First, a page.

We’re on a search for a legend: the whoops. Joyous name, loathsome reality. They’re undulations tracks get as cars drive over them. And they’re absolutely not an issue at all. At 10mph. But that’s not the point of the whoops. They’re a challenge to be tackled at speed. Unfortunately, while the Cybertruck is many things, it’s not a Baja Class 1 buggy. Those hit the whoops and with 42in tyres and a metre of suspension travel, glide over the top. That will not be true of our pair.

Particularly since I have made this a competition. I’m in the Rivian, Jack’s in the Tesla and I’ve set out a there-and-back course which means charging as fast as we dare/the cars are capable of (whichever gives up first) for honour and glory. Jack powers off in the Tesla, its firmer springs should support its weight better, plus it has a Baja mode. No excuses. He’s back 2m 37s later with tales of hitting over 40mph. Jeepers.

Now the Rivian. The first hundred metres are OK, but then there’s an evil section. I chance a glance at the speedo: 50mph. Crap. The R1T is suddenly a rodeo bronco, tail way up in the air, me a complete passenger. The front wheels then clobber the next whoop, spearing the nose into the air. And repeat. For about a mile and a half.

When I did Baja this went on for 80 miles and remains the most gruelling thing I’ve ever endured. I win by 20 seconds, but it’s hollow. When we tackle the whoops for filming it’s clear the Rivian is less well controlled here. But both cope. As do their drivers. Which just leaves one final challenge... OM


Hard to figure whether Ollie’s offer to let me go first is a gentlemanly gesture, or throwing me, quite literally, under the bus. Still, jumps are not hard, they just require commitment and a car that’s been screwed together properly and engineered to the right tolerances. I have every faith in my three-tonne stainless steel door stop.

We’ve been told 50mph is the sweet spot, I read that as “60mph can’t hurt”, and launch it skyward wearing my thrilled but worried face before crashing back to earth with a surprisingly cushioned landing. We sent an F-150 Raptor R off this same ramp a year ago and it recoiled so hard all four wheels left the earth again. Not here, which speaks of body stiffness and good damping.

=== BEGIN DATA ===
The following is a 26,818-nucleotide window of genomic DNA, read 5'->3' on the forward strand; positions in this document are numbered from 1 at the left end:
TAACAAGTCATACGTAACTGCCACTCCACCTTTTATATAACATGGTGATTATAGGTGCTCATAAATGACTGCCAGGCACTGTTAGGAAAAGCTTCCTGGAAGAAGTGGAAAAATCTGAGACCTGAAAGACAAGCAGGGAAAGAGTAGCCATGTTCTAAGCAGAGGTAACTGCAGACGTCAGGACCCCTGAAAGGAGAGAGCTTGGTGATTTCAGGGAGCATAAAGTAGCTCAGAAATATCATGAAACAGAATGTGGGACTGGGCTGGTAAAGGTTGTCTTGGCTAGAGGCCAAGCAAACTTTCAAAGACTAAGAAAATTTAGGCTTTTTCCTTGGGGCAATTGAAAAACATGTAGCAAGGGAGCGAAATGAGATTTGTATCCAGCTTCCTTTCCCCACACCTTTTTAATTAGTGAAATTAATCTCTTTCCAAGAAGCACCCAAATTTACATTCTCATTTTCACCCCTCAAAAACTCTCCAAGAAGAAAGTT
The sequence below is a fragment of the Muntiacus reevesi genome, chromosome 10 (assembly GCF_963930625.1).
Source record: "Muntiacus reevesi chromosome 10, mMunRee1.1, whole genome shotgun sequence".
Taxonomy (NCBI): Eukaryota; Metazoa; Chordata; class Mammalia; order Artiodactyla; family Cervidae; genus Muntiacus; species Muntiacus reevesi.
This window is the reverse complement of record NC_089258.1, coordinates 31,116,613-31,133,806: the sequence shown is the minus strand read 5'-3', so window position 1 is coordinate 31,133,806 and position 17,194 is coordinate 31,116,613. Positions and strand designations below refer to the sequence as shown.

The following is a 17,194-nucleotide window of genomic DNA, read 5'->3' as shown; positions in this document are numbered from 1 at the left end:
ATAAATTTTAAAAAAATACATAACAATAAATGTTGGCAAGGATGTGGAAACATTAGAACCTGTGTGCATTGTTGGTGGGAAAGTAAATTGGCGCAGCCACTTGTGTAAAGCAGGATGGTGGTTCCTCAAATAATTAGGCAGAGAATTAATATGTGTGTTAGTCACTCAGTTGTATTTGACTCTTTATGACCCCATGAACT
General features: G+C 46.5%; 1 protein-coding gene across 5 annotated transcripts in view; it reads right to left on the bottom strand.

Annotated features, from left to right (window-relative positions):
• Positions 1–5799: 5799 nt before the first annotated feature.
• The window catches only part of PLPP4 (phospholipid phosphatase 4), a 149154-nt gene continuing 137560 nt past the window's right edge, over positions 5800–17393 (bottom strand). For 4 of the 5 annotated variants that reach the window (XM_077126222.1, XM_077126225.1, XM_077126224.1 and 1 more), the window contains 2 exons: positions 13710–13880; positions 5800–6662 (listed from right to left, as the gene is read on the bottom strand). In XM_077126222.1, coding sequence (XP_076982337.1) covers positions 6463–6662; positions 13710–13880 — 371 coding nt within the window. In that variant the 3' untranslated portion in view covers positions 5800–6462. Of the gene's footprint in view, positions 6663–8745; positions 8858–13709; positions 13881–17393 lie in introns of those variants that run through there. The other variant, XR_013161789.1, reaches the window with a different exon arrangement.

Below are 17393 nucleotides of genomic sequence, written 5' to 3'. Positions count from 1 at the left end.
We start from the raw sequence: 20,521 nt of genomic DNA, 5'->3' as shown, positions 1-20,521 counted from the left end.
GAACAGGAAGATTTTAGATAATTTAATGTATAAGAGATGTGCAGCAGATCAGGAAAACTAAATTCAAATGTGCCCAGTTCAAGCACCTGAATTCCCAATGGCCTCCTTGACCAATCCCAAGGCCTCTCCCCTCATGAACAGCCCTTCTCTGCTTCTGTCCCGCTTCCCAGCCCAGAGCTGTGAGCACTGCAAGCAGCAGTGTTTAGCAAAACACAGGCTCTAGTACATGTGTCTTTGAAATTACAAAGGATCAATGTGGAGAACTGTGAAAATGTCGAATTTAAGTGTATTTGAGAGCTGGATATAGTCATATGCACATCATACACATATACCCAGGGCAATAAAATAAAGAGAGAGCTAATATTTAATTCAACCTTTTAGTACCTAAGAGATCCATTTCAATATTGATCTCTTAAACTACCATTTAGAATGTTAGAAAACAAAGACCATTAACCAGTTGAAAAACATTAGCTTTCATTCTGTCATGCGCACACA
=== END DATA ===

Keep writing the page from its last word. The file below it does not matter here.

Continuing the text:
Rivian’s turn and Ollie ‘never one to back down from a driving challenge’ Marriage fires it into the air at what looks distinctly like 61mph... and sticks the landing, albeit with a fraction more bounce. Clearly the forces being exerted and absorbed here are monumental, you feel the air pressure change as they sail through the air, the ground shake as they impact and the thump of components clinging on for dear life. But both survive, which is mighty impressive. In fact, they survive three times apiece to ensure we have the shot from all angles... and without a scratch.

OK, I may have knocked the Cybertruck’s tonneau cover out of its rails, and the weight of the Rivian’s tent might have bent the rear crossbar, but everything’s fixable, right? JR

Both survive, which is mighty impressive

This is not a head-to-head test exactly. It was a test to see if both could excel with life as an outbound adventure truck. Could they do more than preen around? Could we camp in them? Can they cope in terrain where you can’t? The answer to all those questions was an emphatic yes. Would we trust either to venture as far afield as a Toyota Land Cruiser? Of course not, where would you charge? How would you fix them with a hammer?

Of the two, the Tesla impressed us more off-road. It had the better manners, support and control. The Cybertent is a very neat bit of design and there’s plenty of clever thinking in evidence elsewhere. But owning one? It’s just too alien, too weird, too off-putting, too hard to interact with.

The Rivian is a cosier, more welcoming object. It’s a better car. But it doesn’t challenge convention like the Cybertruck, it won’t have the impact or influence. Does that matter? Does it heck. What these two do is take electric in a brave new direction.